Immunological Studies

ELISA Test:

The test is useful in diagnosing cases where causative agent is suspected to be filarial and is based on humoral immune response of host to filarial antigen. Filarial IgG antibodies against microfilarial excretory-secretory (mf ES) antigen have been detected in 89% of cases with genital manifestations, 87% with lymphoedema, 67%with lymphadenitis and 60% with other clinical manifestations. With a 85% specificity and 95% sensitivity, it is positive in 3% of endemic normals (25).

Immune function of the patients who present with filarial chyluria is impaired in terms of the changes in T-lymphocyte subsets. The percentage of CD3+, CD4+ cell is significantly decreased, the ratio of CD4+/ CD8+ being under 1.0 (34). Both cell-mediated and humoral immunity are low in chyluric cases. OKT3 and OKT4 levels are commonly low, and OKT8 is higher than normal value with the OKT4/OKT8 ratio inverted (35).

Ultrasonography : Echolucent areas may be seen within blood clot due to the chylous component; leading to heterogenous character of clot. This needs to be differentiated from carcinoma bladder.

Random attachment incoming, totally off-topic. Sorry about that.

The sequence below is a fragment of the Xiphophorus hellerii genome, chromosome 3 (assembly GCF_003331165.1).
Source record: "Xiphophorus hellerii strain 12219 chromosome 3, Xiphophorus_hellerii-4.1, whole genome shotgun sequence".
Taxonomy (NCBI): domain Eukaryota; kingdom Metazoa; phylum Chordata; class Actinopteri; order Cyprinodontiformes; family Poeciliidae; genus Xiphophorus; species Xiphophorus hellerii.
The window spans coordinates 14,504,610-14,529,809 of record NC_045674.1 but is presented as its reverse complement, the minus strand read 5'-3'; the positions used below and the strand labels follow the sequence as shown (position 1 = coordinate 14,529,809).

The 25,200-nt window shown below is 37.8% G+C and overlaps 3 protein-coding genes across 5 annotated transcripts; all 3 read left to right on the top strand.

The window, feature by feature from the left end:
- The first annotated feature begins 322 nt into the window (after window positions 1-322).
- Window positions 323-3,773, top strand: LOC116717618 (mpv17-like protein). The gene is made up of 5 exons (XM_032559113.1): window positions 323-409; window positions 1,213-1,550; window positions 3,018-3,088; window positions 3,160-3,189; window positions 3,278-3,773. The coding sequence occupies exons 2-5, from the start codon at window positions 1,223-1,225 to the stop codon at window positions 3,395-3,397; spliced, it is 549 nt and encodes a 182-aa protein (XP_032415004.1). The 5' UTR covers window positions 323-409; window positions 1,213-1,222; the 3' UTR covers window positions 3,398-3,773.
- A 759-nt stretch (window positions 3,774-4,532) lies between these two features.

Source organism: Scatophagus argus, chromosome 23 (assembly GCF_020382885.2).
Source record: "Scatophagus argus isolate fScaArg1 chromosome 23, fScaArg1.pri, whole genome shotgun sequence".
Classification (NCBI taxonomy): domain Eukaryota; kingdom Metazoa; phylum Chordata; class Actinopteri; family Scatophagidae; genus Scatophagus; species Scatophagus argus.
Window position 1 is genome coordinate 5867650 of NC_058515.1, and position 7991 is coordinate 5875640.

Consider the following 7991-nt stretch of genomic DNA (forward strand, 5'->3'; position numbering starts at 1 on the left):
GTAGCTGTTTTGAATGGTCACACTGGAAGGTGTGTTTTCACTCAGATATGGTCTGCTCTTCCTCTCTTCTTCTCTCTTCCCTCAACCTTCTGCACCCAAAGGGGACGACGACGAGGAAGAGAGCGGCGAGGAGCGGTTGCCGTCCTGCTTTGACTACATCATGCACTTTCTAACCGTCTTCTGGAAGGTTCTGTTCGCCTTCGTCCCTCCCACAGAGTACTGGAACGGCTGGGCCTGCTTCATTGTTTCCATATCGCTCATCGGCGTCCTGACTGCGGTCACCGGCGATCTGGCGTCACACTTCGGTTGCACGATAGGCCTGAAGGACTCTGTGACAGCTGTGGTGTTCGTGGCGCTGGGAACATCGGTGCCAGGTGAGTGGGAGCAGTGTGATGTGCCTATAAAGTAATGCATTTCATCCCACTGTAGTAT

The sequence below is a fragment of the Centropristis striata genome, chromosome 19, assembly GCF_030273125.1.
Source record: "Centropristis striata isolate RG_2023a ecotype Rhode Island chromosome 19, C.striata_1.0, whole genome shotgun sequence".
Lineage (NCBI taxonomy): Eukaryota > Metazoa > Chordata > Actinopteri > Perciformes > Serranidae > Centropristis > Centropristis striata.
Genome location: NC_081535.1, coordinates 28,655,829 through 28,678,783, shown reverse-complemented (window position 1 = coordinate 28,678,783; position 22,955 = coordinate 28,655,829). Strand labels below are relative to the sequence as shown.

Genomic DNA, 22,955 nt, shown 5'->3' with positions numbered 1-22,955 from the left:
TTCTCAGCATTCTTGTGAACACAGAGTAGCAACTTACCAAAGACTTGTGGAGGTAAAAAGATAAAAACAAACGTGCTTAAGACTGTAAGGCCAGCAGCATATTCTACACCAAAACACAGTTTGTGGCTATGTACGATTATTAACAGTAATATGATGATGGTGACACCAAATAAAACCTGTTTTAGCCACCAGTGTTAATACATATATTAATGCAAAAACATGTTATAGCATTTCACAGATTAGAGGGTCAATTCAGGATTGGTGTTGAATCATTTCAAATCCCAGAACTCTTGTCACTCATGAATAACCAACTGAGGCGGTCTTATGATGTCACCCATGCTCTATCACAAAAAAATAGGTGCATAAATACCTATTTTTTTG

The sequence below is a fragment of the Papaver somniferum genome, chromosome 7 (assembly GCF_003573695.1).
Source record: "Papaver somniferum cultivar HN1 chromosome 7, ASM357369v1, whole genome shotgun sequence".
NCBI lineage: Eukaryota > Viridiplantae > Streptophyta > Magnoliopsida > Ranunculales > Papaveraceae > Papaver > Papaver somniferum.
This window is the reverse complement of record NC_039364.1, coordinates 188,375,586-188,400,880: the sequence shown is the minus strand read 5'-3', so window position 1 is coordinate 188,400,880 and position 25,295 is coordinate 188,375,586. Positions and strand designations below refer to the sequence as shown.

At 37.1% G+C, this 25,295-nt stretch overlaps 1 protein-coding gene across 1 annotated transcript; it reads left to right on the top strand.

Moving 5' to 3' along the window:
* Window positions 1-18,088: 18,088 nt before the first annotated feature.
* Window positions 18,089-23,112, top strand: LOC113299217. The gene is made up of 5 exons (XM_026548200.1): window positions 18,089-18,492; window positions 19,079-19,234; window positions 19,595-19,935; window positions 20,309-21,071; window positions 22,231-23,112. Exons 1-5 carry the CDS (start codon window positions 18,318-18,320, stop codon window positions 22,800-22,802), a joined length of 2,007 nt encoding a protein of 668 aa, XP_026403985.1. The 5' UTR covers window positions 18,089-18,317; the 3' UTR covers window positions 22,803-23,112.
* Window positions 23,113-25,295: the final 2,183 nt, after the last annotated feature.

Intravenous pyelography : Rarely used to demonstrate  dilated  para-calyceal  lymphatics (need for application of ureteric pressure), it may delineate increased renal size in severe disease state due to obstruction. Overall it is not a cost effective investigation.

CT scan : Fat in the bladder secondary to chyluria can be picked up on CT (36). Dilated lymphatic channels may mimic a mass of confluent low-density lymph nodes (37).

MR scan (Figure 1) : A non-invasive and less time consuming study -best to delineate anatomy (but no functional assessment). It is most useful in cases where site of obstruction is lower ureter/bladder. On MR urography, the lymphatic channels are seen as a meshwork of multiple tubular, tortuous, fluid filled structures  in  the  retroperitoneum  of  the  abdomen and pelvis. On axial T1W images, these channels are seen as numerous, interconnected small, nodular and streaky intensities and as a cloak of diffuse homogenous hyperintensity on T2W axial images (37). An innovation of the author, the results of this useful modality of investigation are being evaluated.

Renal biopsy : Mainly undertaken for academic research generally shows immune complex type of glomerulonephritis (38).